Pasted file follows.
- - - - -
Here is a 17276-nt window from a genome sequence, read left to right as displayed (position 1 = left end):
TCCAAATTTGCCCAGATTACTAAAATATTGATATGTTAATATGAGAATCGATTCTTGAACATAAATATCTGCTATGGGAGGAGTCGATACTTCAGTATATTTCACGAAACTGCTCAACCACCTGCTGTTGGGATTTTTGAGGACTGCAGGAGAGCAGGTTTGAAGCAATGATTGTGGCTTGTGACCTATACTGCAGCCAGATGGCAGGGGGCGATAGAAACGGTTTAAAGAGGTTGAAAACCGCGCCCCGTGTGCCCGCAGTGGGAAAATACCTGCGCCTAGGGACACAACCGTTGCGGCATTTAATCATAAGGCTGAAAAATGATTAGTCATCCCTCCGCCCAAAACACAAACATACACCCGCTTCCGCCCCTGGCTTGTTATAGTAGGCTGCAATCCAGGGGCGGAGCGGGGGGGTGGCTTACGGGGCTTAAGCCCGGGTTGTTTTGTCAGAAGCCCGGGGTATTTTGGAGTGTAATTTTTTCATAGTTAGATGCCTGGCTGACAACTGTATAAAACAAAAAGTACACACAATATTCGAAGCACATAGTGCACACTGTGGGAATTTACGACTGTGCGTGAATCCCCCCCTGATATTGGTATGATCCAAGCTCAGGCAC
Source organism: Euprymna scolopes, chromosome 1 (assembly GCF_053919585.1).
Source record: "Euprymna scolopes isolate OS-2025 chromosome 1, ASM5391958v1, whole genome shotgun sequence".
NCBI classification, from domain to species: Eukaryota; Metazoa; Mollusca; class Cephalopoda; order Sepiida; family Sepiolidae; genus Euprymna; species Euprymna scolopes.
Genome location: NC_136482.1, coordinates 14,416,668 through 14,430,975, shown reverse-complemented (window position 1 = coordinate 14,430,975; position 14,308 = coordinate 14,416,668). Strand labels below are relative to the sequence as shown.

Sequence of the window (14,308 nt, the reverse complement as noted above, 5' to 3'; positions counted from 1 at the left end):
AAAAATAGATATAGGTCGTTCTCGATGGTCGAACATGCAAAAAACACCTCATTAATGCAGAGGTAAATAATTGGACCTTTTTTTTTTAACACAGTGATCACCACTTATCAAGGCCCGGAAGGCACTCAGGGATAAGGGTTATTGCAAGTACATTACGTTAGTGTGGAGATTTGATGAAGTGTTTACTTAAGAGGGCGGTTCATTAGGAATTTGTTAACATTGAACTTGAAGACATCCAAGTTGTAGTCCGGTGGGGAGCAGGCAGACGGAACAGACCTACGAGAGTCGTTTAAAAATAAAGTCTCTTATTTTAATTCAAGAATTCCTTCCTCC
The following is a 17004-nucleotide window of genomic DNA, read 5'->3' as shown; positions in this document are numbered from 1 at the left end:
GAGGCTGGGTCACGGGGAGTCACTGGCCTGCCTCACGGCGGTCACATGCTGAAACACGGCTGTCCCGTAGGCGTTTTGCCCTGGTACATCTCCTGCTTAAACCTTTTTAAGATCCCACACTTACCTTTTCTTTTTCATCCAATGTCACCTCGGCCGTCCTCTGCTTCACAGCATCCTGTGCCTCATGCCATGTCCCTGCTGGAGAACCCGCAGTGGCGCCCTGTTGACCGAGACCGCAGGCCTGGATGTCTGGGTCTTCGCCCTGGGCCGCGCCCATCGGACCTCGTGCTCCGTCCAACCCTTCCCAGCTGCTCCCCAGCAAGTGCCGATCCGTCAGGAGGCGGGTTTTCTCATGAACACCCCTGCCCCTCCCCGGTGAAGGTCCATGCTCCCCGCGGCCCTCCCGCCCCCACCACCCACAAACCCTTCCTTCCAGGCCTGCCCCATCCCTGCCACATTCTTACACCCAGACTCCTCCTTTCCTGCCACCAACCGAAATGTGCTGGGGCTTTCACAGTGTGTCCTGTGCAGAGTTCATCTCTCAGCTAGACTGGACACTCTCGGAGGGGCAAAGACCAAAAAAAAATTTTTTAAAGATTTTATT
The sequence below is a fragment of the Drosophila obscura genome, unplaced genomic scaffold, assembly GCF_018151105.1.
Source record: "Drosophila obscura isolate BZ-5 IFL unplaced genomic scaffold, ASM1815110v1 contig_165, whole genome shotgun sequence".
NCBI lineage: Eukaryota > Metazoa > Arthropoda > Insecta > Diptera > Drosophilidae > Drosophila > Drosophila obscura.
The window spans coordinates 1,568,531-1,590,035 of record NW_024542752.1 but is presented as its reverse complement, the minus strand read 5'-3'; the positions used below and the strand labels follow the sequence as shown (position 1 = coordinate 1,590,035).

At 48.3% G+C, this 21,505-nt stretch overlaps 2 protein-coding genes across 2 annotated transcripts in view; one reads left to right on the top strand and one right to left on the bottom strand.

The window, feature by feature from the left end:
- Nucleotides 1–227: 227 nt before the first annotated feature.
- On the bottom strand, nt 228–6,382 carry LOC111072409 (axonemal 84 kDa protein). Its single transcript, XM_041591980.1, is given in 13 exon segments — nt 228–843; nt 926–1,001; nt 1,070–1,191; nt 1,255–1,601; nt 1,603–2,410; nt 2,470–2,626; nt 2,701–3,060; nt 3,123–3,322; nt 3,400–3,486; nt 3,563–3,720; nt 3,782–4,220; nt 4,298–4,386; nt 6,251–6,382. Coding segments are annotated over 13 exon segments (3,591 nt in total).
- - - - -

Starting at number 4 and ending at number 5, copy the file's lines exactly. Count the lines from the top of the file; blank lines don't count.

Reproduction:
Source record: "Euprymna scolopes isolate OS-2025 chromosome 1, ASM5391958v1, whole genome shotgun sequence".
NCBI classification, from domain to species: Eukaryota; Metazoa; Mollusca; class Cephalopoda; order Sepiida; family Sepiolidae; genus Euprymna; species Euprymna scolopes.